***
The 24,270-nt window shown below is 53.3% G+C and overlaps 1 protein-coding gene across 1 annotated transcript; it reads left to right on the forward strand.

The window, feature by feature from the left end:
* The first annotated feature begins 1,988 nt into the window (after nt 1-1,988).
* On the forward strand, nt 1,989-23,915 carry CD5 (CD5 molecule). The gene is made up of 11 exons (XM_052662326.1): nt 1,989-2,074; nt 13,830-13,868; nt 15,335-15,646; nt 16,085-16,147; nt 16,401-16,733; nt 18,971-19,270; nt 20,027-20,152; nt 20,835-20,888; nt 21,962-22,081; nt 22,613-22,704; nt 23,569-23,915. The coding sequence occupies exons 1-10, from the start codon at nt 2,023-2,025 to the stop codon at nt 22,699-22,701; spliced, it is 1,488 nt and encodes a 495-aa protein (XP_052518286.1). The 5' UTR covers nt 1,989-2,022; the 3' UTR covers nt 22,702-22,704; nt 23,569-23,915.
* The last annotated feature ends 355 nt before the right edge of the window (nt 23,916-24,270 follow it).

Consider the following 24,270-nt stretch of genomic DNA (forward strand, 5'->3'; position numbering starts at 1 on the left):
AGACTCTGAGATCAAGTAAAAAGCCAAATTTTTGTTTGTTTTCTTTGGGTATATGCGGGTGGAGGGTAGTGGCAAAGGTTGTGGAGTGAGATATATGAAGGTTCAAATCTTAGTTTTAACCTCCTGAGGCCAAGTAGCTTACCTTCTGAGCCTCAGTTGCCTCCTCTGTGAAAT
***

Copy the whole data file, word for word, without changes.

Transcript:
The 24,270-nt window shown below is 53.3% G+C and overlaps 1 protein-coding gene across 1 annotated transcript; it reads left to right on the forward strand.

The window, feature by feature from the left end:
* The first annotated feature begins 1,988 nt into the window (after nt 1-1,988).
* On the forward strand, nt 1,989-23,915 carry CD5 (CD5 molecule). The gene is made up of 11 exons (XM_052662326.1): nt 1,989-2,074; nt 13,830-13,868; nt 15,335-15,646; nt 16,085-16,147; nt 16,401-16,733; nt 18,971-19,270; nt 20,027-20,152; nt 20,835-20,888; nt 21,962-22,081; nt 22,613-22,704; nt 23,569-23,915. The coding sequence occupies exons 1-10, from the start codon at nt 2,023-2,025 to the stop codon at nt 22,699-22,701; spliced, it is 1,488 nt and encodes a 495-aa protein (XP_052518286.1). The 5' UTR covers nt 1,989-2,022; the 3' UTR covers nt 22,702-22,704; nt 23,569-23,915.
* The last annotated feature ends 355 nt before the right edge of the window (nt 23,916-24,270 follow it).

Consider the following 24,270-nt stretch of genomic DNA (forward strand, 5'->3'; position numbering starts at 1 on the left):
AGACTCTGAGATCAAGTAAAAAGCCAAATTTTTGTTTGTTTTCTTTGGGTATATGCGGGTGGAGGGTAGTGGCAAAGGTTGTGGAGTGAGATATATGAAGGTTCAAATCTTAGTTTTAACCTCCTGAGGCCAAGTAGCTTACCTTCTGAGCCTCAGTTGCCTCCTCTGTGAAAT